The 90% DIY Diffuser

Regardless of the camera and lens combination and the flash head we use, once we start taking photos of insects in the field with a macro lens and a flash unit we always run into the same problem: Some (or many) of our photos have unwanted highlights or blown-out areas.

Nikon, Canon, and others make "macro flash" units that are supposed to be better than a traditional flash unit and come equipped with a diffuser. These may work in some applications but, IMHO, they are not acceptable for insect/amphibian/reptile fieldwork for two reasons. First, the quality of light is harsh and produces unwanted highlights despite their claimed diffusion. Second, they are too bulky to use around flighty insects that are easily scared when you bump a branch.

So what to do? Most bug photographers who've run into these problems will tell you the same thing: DIY diffusion coupled with an inexpensive flash is the way to go. There is a ton of information on how to build a macro flash diffuser on the web. You can also buy one of several excellent versions made and sold by enthusiasts. These can be quite complicated affairs and are usually custom-built for a specific lens and camera combination. The ones I’m familiar with work extremely well and put the commercially made ones to shame (are you listening Nikon and Canon?)

This article is written for people who are just getting into diffusion and explains how to make a quick and effective diffuser that will get you 90% of the way to the same soft light you’ll get if you build a more complicated box diffuser. You’ll also learn a bit about diffusion in the process of making this simple device because it requires some trial and error testing.

Fellow macro photographer Lou Staunton and I came up with this when we were first attempting to diffuse our flash lighting. You can find Lou's stunning photographs on Instagram here.

This design can be made to work with pretty much any full-frame DSLR and macro lens A Nikon with a 105mm micro lens is pictured.

The exact size of the diffusion panel is not critical. Your goal is to “shade” your subject from the flash by placing a translucent panel between it and the flash head. The panel that does the shading part can be 5” to 8” wide and 6” to 9” high — anywhere in this range will diffuse the light produced by the head. The diffusion panel needs to be set at approximately the same angle as is shown in the pictures and the rig works best when you are as close to the subject as your lens allows you to get.

You want to set this diffuser up so it as far away as possible from the flash head.

The best material we found from many we tested was two thicknesses of white paper kitchen towels -- but two or three layers of artists’ vellum work as well and I’m sure there are many other types of translucent, white material that will do as good a job (or even better.) It's fun to experiment with different materials and sizes since this is such an easy diffuser to make.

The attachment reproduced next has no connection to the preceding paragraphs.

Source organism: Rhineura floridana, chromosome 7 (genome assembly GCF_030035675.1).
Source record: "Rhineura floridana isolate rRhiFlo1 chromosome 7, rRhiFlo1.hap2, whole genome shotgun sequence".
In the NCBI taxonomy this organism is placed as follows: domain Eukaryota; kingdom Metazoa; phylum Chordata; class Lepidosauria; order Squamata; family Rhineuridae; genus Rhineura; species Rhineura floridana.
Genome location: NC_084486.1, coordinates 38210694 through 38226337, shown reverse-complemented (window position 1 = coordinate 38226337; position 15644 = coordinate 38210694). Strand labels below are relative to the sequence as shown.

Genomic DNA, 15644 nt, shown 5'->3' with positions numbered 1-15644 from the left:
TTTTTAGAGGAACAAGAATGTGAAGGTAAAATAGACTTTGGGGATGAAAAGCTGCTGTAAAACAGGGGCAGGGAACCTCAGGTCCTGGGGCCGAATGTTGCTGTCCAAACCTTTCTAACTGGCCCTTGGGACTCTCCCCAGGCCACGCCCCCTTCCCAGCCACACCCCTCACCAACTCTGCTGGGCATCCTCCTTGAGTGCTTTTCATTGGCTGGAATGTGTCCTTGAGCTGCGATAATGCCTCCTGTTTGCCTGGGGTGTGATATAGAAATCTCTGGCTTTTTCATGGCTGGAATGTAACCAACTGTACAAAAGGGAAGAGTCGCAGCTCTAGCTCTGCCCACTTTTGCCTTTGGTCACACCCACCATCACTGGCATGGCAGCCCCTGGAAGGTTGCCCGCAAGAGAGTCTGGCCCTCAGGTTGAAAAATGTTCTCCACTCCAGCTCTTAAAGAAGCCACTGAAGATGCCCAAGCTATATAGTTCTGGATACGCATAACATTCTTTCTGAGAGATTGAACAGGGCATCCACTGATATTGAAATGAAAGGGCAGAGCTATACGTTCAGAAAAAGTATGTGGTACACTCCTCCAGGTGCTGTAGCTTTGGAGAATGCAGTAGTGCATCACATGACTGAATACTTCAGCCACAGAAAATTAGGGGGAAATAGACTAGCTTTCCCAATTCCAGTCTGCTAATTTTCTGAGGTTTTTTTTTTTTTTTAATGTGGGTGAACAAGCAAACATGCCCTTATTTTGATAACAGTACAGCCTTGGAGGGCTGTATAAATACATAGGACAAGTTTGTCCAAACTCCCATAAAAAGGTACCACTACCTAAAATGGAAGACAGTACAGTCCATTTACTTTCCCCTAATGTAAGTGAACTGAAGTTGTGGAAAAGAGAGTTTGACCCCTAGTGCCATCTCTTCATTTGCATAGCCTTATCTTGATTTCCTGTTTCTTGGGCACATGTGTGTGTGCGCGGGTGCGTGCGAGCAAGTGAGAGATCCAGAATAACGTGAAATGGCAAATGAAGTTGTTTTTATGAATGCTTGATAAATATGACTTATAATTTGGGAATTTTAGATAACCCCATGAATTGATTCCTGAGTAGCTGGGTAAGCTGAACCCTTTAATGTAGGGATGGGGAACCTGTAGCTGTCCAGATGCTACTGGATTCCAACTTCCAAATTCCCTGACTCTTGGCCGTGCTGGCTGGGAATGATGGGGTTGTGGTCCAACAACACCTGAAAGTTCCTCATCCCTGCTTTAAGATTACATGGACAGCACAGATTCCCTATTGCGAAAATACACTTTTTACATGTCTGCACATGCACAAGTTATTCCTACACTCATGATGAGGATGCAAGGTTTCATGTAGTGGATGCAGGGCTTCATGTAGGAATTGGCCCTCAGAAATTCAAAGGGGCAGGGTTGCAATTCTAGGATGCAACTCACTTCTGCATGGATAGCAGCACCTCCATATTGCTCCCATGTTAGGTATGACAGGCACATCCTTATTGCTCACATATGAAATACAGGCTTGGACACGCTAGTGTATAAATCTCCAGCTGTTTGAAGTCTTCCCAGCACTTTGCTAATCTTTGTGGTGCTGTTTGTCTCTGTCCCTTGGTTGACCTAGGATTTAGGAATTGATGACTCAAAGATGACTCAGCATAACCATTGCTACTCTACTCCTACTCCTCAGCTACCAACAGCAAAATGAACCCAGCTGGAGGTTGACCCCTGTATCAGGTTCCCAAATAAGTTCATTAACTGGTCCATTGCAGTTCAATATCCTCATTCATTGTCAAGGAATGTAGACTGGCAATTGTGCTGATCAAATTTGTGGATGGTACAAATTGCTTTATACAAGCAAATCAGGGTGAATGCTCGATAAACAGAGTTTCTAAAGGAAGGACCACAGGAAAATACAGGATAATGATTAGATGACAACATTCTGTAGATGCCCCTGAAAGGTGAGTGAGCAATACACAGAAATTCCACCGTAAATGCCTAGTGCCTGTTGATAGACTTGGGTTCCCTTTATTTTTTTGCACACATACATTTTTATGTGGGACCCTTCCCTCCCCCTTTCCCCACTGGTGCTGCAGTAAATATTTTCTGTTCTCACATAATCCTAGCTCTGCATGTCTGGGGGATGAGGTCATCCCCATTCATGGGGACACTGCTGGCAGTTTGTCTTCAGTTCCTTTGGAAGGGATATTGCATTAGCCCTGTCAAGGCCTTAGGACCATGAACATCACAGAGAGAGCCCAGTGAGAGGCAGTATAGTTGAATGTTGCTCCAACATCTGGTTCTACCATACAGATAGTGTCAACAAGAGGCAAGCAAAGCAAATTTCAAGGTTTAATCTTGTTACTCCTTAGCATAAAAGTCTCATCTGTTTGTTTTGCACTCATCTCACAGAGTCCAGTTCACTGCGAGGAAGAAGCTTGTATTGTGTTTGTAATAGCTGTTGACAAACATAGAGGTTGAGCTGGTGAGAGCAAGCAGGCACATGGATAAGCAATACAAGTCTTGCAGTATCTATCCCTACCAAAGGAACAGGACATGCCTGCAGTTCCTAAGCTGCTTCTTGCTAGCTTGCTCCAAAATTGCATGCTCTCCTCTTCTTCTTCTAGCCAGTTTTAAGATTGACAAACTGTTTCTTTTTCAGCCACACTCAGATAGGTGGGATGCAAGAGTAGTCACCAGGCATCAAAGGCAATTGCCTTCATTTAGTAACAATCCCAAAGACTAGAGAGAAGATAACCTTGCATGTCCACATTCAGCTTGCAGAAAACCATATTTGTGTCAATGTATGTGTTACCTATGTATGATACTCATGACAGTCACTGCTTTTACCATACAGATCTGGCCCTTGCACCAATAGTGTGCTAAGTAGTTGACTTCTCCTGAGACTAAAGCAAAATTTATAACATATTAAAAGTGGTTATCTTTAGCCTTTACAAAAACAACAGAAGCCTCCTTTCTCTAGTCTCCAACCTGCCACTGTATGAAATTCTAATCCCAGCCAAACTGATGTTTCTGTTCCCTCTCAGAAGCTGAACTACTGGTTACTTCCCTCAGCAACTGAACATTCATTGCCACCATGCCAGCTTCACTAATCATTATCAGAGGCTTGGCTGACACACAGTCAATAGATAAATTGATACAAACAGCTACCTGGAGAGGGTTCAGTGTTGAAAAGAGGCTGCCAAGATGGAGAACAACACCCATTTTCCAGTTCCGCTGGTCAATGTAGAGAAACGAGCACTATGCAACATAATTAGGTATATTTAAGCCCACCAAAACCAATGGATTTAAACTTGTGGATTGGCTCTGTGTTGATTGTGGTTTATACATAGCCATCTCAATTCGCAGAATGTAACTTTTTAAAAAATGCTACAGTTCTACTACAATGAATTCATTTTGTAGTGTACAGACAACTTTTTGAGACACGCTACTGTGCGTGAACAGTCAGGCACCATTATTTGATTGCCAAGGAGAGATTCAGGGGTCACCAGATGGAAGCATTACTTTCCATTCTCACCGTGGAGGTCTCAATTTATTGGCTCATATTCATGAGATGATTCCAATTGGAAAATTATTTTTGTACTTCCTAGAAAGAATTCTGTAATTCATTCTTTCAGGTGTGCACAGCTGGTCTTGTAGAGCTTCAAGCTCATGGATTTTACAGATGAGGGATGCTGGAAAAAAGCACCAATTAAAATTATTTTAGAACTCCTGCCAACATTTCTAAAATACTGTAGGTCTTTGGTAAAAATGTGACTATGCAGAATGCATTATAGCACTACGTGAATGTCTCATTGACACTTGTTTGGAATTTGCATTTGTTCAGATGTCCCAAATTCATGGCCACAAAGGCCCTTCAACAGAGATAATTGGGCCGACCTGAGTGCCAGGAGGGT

Once installed on the lens barrel you’ll use the flash compensation built into your camera/flash system to increase or decrease the power of the flash. You’ll obviously also be able to close down your aperture. It is important to remember that some creatures are more reflective than others and, regardless of your diffusion, it is always challenging to them because of their shape and reflective surfaces -- wasps, ants, and some beetle species come to mind. Even with the best DIY diffuser, it is sometimes impossible to get a shot of these species in the field that does not have highlights.

Tools:

Scissors or Xacto knife.

Materials:

* White paper kitchen towels (or artists’ vellum.)

* Peel-off, self-sticking clear lamination paper from an office supply store.

* Spray glue.

* Elastic band, tape, or kids' “slap bracelet" (search on Amazon.)

Method: Study the photo of the diffuser on left -- you are going to make something that works for your camera and lens based on the photo. Your lens will likely be a different shape than this Nikkor 105mm so take that into account.

Cut the paper towels or artists' vellum roughly to shape and glue two of them together with a light coating of spray glue. I'd make a second set using three at the same time.

Trim them neatly and then sandwich them between two layers of the self-adhesive plastic film (the stuff used to protect documents or create presentations where you peel off a backing sheet -- I get mine at Staples.) This is the most difficult part since the sticky film wants to stick to itself.

Once the paper is sandwiched, neatly trim away excess film leaving a 1/4” strip of film around the perimeter to hold everything in place.

Remember, your goal is simple: You need to create a panel that will "shade" your subject from the flash unit mounted on your camera.

This diffuser is as simple as it looks and it will make an amazing difference to your light if you are currently using flash. Good luck!

Note: Since I don't stack images I'm not sure how this diffuser would work on stacks. I'm also not sure how it would work with the built-in flash that comes with modern DSLRs since I never tried it.

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